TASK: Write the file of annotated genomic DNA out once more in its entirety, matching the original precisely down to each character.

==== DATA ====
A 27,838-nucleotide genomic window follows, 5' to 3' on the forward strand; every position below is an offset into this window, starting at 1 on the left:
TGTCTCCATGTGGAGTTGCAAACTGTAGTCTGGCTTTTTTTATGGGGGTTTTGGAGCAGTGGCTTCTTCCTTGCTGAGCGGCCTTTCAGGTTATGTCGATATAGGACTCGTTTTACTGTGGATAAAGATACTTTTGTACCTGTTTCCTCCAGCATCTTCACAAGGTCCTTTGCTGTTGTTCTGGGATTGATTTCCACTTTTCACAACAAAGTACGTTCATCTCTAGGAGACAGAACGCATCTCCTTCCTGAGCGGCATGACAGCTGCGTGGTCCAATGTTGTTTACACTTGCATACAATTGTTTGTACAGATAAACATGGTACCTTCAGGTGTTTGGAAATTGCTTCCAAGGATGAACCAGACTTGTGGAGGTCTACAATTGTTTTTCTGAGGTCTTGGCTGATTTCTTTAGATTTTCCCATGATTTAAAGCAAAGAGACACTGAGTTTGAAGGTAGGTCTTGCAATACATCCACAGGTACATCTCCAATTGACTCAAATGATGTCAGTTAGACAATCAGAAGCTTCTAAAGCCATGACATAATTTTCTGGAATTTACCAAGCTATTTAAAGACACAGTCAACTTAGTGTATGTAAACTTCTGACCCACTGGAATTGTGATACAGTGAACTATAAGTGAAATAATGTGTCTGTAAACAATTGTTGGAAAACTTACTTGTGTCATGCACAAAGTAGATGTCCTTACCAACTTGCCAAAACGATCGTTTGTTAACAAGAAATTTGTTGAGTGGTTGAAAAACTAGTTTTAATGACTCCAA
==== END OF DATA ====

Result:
A 27,838-nucleotide genomic window follows, 5' to 3' on the forward strand; every position below is an offset into this window, starting at 1 on the left:
TGTCTCCATGTGGAGTTGCAAACTGTAGTCTGGCTTTTTTTATGGGGGTTTTGGAGCAGTGGCTTCTTCCTTGCTGAGCGGCCTTTCAGGTTATGTCGATATAGGACTCGTTTTACTGTGGATAAAGATACTTTTGTACCTGTTTCCTCCAGCATCTTCACAAGGTCCTTTGCTGTTGTTCTGGGATTGATTTCCACTTTTCACAACAAAGTACGTTCATCTCTAGGAGACAGAACGCATCTCCTTCCTGAGCGGCATGACAGCTGCGTGGTCCAATGTTGTTTACACTTGCATACAATTGTTTGTACAGATAAACATGGTACCTTCAGGTGTTTGGAAATTGCTTCCAAGGATGAACCAGACTTGTGGAGGTCTACAATTGTTTTTCTGAGGTCTTGGCTGATTTCTTTAGATTTTCCCATGATTTAAAGCAAAGAGACACTGAGTTTGAAGGTAGGTCTTGCAATACATCCACAGGTACATCTCCAATTGACTCAAATGATGTCAGTTAGACAATCAGAAGCTTCTAAAGCCATGACATAATTTTCTGGAATTTACCAAGCTATTTAAAGACACAGTCAACTTAGTGTATGTAAACTTCTGACCCACTGGAATTGTGATACAGTGAACTATAAGTGAAATAATGTGTCTGTAAACAATTGTTGGAAAACTTACTTGTGTCATGCACAAAGTAGATGTCCTTACCAACTTGCCAAAACGATCGTTTGTTAACAAGAAATTTGTTGAGTGGTTGAAAAACTAGTTTTAATGACTCCAA